"Dear Evan Hansen" is making its San Diego debut. Photo by Matthew Murphy
“Dear Evan Hansen” takes a single premise – a misunderstanding over a letter – and exploits it to a vast, illogical and highly emotional conclusion. That narrative-wise the 2016 stage musical is inherently … well, problematic … proves little if any detriment to the impact of actually appreciating its two and a half hours: Many among the opening-night crowd at the Civic Theatre, where Broadway San Diego is presenting a national tour of “Dear Evan Hansen,” cried on and off throughout. This show, written by Steven Levenson with music and lyrics by Benj Pasek and Justin Paul, won the Tony for Best Musical and seems to have won hearts too because it connects with people on a personal level. It speaks to the chasm of darkness inside those who feel disconnected from those around them, from those who love or supposedly love them, or more frighteningly from the world at large.
Evan Hansen (Stephen Christopher Anthony) is a high school boy being raised by his divorced mother (Jessica E. Sherman), his father having split to pursue a new life with a new family back when Evan was 7. The sweet, gangly Evan suffers from social anxiety and over-apologizing to the point that he is in therapy, and among his prescribed psychological treatments is to write letters of affirmation and positivity to himself. When one of them, which among other things expresses his hidden feelings for a girl named Zoe Murphy (Stephanie La Rochelle), is swiped from him by Zoe’s angry and bullying brother Connor (Noah Kieserman), Evan’s fate (and that of others) will change: Connor takes his own life, and when the letter headed “Dear Evan Hansen” is found in his possession, it is assumed that Evan was the troubled youth’s only friend. What begins for the frazzled Evan as a means of comforting Connor’s grieving (or in denial) family gets quickly out of hand. Lies beget lies beget lies, even as Connor’s family (John Hemphill, Claire Rankin, La Rochelle) draw him close to them.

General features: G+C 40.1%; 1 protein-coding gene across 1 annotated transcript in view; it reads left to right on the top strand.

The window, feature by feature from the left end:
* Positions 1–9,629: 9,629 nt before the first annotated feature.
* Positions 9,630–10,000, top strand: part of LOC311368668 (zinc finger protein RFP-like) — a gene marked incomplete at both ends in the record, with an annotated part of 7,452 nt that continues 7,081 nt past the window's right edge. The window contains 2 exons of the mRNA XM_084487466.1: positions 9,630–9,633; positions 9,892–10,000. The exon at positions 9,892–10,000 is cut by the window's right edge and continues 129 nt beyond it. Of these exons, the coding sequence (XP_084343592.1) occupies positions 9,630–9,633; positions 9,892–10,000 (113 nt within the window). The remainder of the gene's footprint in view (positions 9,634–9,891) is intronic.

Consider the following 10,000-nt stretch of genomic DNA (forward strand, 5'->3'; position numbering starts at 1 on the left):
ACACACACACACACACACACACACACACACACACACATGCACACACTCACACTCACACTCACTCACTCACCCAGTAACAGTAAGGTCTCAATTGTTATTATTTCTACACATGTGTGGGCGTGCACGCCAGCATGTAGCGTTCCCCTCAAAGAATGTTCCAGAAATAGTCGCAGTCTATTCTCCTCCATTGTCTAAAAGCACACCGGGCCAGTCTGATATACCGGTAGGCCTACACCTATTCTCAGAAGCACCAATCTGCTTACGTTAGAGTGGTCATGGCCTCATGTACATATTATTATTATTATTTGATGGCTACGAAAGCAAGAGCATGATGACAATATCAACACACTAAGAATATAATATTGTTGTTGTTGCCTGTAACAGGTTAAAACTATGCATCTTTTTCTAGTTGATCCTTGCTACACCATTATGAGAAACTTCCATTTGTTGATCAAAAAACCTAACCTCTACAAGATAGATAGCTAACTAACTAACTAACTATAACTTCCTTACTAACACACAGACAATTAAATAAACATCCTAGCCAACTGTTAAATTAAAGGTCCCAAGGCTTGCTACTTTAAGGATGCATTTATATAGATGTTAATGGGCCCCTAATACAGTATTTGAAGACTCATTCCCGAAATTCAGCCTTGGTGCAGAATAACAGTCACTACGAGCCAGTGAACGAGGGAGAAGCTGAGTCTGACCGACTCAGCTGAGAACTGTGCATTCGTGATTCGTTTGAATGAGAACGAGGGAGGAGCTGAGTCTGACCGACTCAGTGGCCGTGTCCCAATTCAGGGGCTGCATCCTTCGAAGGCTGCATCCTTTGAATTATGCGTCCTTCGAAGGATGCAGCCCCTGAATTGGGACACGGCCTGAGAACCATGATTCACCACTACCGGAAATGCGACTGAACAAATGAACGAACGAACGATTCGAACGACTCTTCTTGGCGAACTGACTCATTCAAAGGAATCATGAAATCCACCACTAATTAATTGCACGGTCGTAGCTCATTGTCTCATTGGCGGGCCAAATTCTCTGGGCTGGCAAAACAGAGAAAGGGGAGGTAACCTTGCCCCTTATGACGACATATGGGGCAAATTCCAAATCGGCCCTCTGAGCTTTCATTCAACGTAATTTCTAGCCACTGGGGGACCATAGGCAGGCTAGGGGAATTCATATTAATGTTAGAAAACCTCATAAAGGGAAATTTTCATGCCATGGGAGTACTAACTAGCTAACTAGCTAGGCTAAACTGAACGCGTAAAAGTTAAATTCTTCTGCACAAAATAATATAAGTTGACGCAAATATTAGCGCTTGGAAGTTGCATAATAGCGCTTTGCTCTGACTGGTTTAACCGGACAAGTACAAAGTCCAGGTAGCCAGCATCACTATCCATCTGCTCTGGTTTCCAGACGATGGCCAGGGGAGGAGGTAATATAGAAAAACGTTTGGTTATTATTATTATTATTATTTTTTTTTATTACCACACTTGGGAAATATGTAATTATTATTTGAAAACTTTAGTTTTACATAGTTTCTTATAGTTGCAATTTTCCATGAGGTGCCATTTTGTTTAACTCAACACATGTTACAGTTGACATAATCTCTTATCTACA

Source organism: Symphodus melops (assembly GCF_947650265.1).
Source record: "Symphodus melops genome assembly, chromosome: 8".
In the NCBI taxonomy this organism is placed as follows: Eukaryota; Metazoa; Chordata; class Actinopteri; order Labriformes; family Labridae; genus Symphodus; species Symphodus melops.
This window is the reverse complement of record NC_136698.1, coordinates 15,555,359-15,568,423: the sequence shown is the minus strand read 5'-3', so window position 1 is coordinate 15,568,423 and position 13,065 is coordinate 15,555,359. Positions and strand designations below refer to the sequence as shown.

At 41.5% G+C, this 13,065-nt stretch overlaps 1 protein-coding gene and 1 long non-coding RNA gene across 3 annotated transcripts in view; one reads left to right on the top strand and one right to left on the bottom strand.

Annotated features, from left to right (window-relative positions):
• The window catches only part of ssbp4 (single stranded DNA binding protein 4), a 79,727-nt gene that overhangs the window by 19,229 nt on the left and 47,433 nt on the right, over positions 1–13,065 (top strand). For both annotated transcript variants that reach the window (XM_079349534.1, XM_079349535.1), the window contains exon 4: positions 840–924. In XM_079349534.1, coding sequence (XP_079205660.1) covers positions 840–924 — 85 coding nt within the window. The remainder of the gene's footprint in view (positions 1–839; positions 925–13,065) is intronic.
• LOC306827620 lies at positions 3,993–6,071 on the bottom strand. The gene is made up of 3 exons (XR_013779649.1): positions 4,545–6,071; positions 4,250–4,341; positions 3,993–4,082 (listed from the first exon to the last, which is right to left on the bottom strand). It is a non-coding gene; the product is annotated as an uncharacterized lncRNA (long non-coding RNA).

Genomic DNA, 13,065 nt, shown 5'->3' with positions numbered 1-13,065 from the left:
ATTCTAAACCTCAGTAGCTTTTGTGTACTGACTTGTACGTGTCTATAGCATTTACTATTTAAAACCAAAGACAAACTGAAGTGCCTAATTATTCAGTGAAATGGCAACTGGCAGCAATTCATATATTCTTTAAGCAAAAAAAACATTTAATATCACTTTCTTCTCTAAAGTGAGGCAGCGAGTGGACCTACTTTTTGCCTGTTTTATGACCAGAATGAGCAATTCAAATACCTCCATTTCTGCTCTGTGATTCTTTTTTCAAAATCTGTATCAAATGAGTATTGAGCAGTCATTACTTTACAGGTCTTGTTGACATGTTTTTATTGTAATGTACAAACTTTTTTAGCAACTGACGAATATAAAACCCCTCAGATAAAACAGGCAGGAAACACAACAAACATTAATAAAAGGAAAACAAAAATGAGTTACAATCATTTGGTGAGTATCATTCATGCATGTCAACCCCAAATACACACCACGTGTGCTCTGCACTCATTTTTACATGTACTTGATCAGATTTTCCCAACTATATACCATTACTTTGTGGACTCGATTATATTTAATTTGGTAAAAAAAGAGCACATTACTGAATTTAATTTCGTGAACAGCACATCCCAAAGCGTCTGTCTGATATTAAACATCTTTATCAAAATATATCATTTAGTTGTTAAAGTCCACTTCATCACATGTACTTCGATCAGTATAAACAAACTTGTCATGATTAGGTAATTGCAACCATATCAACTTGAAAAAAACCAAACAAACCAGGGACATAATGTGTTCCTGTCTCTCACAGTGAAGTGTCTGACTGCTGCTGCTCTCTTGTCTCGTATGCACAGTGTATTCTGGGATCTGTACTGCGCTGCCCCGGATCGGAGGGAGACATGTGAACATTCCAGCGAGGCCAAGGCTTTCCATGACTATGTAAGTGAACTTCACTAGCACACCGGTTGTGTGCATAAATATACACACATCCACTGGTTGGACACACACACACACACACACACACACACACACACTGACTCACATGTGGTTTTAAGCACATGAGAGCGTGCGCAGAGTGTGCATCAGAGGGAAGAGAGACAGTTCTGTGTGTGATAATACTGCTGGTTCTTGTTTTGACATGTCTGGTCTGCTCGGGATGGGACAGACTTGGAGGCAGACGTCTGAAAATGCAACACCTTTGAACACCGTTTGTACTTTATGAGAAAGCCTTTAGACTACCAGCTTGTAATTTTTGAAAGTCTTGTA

“Dear Evan Hansen” is a dialogue-heavy musical, which can be tricky within the Civic Theatre’s undependable acoustics. But the show’s non-singing sequences allow for essential character development. We get to know not only Evan but his anguished mother in particular more fully than if only in song. The score is melodic and purposeful and dominated by confessional tunes (“Waving Through a Window,” “Requiem,” “If I Could Tell Her”) and the profoundly cathartic “You Will Be Found,” which distinguishes Act 1 and is reprised later.
Because Evan’s plight and the consequences of the misunderstanding (including the commemorative campaign in Connor’s memory that unfolds) are driven by social media, the visuals and digital accoutrements of personal technology make up the very set itself -- dinging and pinging and echoing a chorus of “virtual community voices,” and in so doing cementing “Dear Evan Hansen” as a theatrical product and critical reflection of the digital age. Social media is not new, nor was it when the show opened in 2016, but the seismic complications it has wrought among young people especially are at the foundation of this show.
Anthony is most sympathetic in the role made famous on Broadway by Ben Platt, making Evan less a nerd than a sweet but damaged youth. While the supporting cast is solid around him, no one else strikes the resonant chords that Anthony does, though Sherman comes closest in the painful “So Big/So Small” in Act 2, where Heidi Hansen expresses the desperation any mother out of her depth might express.
Messages here for after the show: Kids, talk to your parents. Parents, talk (and listen) to your kids.
“Dear Evan Hansen” runs through Jan. 12 at the Civic Theatre, downtown.
David L. Coddon is a Southern California theater critic.